RBI warns on fiscal slippages, inflation and growth risks
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RBI study hints at rate hike pause

The central bank lists a series of positive outcomes of its past monetary actions intended to tame inflation, possibly hinting at a pause in policy rate hike this time, following 12 hikes in the last 19 months.

  • Mumbai,  October 25, 2011  
  • |  
  • UPDATED   08:23 IST

The Reserve Bank of India (RBI) on Monday listed a series of positive outcomes of its past monetary actions intended to tame inflation , possibly hinting at a pause in policy rate hike this time, following 12 hikes in the last 19 months. However, the RBI warned that fiscal slippages could complicate its demand management initiatives through monetary policy.

"The baseline inflation path still remains sticky and broadly unchanged from earlier projections. On the other hand, growth risks have increased on account of global headwinds and domestic factors. On current assessment, growth in 2011-12 is likely to moderate slightly from that projected earlier," said RBI in its report on Macroeconomic and Monetary Developments, on the eve of the midterm review of monetary policy on Tuesday.

SPECIAL: Will RBI tone down its tight monetary policy?

The Professional Forecasters Survey of RBI found that the country's top economists have slashed the projected economic growth during the current fiscal to 7.6 per cent in the recent round of survey compared to 7.9 per cent earlier. This aids RBI's efforts to tame inflation by moderating demand.

POTHOLES ON GROWTH ROAD

  • RBI's Professional Forecasters Survey says economists have slashed projected economic growth to 7.6% from 7.9%
  • This aids RBI's efforts to tame inflation by curbing demand
  • RBI expects inflation to start moderating in a few months
  • RBI also said falling investment demand, slowdown in construction activity, dip in planned corporate fixed investment and softening of pvt consumption are leading to low profitability
In the June quarter, the economy grew by just 7.7 per cent, the weakest pace in six quarters. However, inflation as measured by the wholesale price index (WPI) continued to remain high at 9.7 per cent in September despite aggressive monetary tightening by the RBI - which hiked the repo rate (at which it offers advances to banks) by 3.5 per cent in 12 tranches. RBI expects inflation to start moderating in a couple of months.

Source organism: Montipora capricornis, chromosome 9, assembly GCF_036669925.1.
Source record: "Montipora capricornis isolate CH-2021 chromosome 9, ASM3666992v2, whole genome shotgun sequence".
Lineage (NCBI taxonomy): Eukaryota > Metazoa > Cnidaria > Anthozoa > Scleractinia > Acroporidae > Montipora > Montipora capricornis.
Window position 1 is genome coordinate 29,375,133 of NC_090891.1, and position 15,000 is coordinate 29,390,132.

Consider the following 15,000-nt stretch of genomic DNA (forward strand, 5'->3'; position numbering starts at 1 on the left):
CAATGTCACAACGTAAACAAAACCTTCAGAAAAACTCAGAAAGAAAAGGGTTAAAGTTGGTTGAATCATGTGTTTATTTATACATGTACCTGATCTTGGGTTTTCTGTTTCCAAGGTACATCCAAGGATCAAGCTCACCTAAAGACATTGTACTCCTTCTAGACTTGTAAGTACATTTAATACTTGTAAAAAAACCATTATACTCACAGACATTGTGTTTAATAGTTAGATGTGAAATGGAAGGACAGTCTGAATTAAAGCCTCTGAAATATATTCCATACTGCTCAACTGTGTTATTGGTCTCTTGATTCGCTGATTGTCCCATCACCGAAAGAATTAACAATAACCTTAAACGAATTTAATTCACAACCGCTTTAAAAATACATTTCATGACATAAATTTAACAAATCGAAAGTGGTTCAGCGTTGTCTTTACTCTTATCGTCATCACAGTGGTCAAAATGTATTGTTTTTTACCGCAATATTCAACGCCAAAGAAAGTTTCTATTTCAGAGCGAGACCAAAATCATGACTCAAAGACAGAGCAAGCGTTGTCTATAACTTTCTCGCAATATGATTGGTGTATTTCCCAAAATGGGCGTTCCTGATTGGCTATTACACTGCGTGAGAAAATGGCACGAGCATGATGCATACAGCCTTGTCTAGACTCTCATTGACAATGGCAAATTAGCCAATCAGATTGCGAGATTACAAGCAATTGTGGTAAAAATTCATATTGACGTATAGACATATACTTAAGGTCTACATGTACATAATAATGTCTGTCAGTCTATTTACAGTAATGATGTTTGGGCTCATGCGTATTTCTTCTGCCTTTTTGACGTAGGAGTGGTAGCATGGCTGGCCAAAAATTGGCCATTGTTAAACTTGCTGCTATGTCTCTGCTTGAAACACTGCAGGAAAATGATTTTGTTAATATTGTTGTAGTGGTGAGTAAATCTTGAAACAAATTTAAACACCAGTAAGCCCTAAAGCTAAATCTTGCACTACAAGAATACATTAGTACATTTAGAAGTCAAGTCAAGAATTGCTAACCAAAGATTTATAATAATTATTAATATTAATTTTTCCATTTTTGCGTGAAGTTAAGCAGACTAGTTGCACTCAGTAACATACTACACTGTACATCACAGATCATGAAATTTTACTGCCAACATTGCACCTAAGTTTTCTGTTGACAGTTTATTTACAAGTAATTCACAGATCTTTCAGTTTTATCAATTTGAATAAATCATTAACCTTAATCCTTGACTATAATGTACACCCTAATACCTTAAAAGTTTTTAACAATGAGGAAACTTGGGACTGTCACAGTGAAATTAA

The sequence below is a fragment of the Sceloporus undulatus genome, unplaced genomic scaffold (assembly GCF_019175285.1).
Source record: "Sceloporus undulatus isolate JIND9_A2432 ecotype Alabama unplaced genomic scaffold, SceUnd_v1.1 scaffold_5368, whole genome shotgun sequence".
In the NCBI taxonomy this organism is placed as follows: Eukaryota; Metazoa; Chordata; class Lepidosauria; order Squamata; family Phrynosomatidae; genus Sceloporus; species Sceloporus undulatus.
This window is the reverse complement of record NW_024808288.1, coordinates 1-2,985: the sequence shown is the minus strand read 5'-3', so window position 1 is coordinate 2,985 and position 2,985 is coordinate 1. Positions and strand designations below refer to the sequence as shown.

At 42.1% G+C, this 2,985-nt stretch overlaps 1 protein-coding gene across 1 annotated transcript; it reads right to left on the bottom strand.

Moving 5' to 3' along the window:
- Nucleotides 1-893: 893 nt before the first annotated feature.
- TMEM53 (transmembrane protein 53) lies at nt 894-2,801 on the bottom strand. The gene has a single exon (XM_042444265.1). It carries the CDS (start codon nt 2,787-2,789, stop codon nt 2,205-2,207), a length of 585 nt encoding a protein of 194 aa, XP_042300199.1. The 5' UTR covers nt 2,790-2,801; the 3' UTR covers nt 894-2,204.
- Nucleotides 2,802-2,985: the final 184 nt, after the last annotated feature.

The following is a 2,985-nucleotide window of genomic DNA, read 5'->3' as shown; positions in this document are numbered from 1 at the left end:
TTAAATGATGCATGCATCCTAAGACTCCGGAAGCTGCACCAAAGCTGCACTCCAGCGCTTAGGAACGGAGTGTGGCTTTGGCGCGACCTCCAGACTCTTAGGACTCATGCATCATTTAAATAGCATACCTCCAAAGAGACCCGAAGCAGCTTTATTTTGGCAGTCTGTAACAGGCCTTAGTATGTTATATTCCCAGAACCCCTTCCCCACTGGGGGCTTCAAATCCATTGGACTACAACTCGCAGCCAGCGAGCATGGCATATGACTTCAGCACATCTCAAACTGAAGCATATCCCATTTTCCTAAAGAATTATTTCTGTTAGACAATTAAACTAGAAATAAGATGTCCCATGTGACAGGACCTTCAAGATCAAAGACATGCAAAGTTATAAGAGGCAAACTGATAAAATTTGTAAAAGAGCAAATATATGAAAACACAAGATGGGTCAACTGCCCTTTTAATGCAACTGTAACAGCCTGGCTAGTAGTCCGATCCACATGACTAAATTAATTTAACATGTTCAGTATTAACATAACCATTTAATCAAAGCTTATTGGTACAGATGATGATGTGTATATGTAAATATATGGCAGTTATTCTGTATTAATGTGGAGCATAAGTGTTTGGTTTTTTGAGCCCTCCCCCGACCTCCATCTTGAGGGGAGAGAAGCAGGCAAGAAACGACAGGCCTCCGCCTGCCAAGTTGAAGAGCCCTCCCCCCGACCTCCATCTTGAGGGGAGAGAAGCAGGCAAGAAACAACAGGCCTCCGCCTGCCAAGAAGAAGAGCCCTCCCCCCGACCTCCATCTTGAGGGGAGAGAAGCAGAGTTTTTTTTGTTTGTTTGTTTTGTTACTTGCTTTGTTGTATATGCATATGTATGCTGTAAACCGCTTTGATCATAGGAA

"Growth in 2011-12 is likely to moderate to below-trend. Agriculture prospects remain encouraging with the likelihood of a record Kharif crop. However, moderation is visible in industrial activity and some services," RBI said. It has also highlighted falling investment demand, slowdown in construction activity, decline in planned corporate fixed investment and softening of private consumption, leading to low profitability. Most of these outcomes are arising from the tight monetary policy stance taken by the RBI.

Planned corporate fixed investment in new projects declined significantly since the second half of 2010-11 and has stayed low in Q1 of 2011-12. "Consequently, the pipeline of investment is likely to shrink, putting growth in 2012-13 at risk," RBI added.

Indranil Pan, chief economist of Kotak Mahindra Bank, said in a preview to the monetary policy a couple of days back, "We believe that the time has come for the RBI to enter a 'wait-and-watch' mode. While lead indicators are pointing towards a distinct slowing of the economic momentum, we think the inflation has also peaked off and should decline steadily with time."

"Despite continuing high inflation, further rate hikes are not necessary as the full impact of the past rate hikes are still to percolate through to the economy," Pan added.

Even the money market reacted with an air of expectation of a 'pause'. In the government securities (G-Secs) market, bonds reversed early losses to close higher in volatile trade on Monday. The benchmark 7.80 per cent 2021 bond rose to Rs 93.57 from Rs 93.54 at Friday's close, and up from an intraday low of Rs 93.31.

The price of G-Secs has an inverse relationship with their yields. As such yields of bonds fell slightly on Monday. While stating that inflation would still remain an important factor in its policy setting, RBI, however, said, "Monetary policy trajectory will need to be guided by the emerging growth-inflation dynamics, factoring in the transmission of past actions that are still unfolding." This is in contrast to the stark inflation bias it had shown in the recent past.

Courtesy: Mail Today